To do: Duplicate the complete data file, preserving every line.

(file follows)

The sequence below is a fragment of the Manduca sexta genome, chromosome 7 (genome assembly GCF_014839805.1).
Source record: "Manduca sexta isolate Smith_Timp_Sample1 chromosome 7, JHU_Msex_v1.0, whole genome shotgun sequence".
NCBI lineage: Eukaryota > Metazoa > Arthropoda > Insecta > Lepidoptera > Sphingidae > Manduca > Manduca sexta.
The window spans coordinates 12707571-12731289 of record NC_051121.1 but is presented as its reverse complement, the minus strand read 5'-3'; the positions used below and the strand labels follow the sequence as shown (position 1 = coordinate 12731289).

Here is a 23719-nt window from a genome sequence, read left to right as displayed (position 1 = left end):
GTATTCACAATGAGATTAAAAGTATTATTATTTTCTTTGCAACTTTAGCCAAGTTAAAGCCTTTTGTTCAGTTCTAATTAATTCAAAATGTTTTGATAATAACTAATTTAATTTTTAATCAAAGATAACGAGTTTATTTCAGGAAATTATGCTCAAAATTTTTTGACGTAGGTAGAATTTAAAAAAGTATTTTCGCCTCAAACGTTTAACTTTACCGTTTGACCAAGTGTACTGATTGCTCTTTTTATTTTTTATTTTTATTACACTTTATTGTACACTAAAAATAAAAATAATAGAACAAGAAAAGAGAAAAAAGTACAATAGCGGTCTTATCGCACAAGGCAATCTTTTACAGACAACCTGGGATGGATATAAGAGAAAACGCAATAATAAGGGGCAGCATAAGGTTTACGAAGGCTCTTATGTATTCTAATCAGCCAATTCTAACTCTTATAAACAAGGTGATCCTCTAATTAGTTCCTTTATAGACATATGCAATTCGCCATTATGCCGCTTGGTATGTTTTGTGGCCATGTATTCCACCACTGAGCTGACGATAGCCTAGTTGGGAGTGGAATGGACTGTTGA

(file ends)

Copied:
The sequence below is a fragment of the Manduca sexta genome, chromosome 7 (genome assembly GCF_014839805.1).
Source record: "Manduca sexta isolate Smith_Timp_Sample1 chromosome 7, JHU_Msex_v1.0, whole genome shotgun sequence".
NCBI lineage: Eukaryota > Metazoa > Arthropoda > Insecta > Lepidoptera > Sphingidae > Manduca > Manduca sexta.
The window spans coordinates 12707571-12731289 of record NC_051121.1 but is presented as its reverse complement, the minus strand read 5'-3'; the positions used below and the strand labels follow the sequence as shown (position 1 = coordinate 12731289).

Here is a 23719-nt window from a genome sequence, read left to right as displayed (position 1 = left end):
GTATTCACAATGAGATTAAAAGTATTATTATTTTCTTTGCAACTTTAGCCAAGTTAAAGCCTTTTGTTCAGTTCTAATTAATTCAAAATGTTTTGATAATAACTAATTTAATTTTTAATCAAAGATAACGAGTTTATTTCAGGAAATTATGCTCAAAATTTTTTGACGTAGGTAGAATTTAAAAAAGTATTTTCGCCTCAAACGTTTAACTTTACCGTTTGACCAAGTGTACTGATTGCTCTTTTTATTTTTTATTTTTATTACACTTTATTGTACACTAAAAATAAAAATAATAGAACAAGAAAAGAGAAAAAAGTACAATAGCGGTCTTATCGCACAAGGCAATCTTTTACAGACAACCTGGGATGGATATAAGAGAAAACGCAATAATAAGGGGCAGCATAAGGTTTACGAAGGCTCTTATGTATTCTAATCAGCCAATTCTAACTCTTATAAACAAGGTGATCCTCTAATTAGTTCCTTTATAGACATATGCAATTCGCCATTATGCCGCTTGGTATGTTTTGTGGCCATGTATTCCACCACTGAGCTGACGATAGCCTAGTTGGGAGTGGAATGGACTGTTGA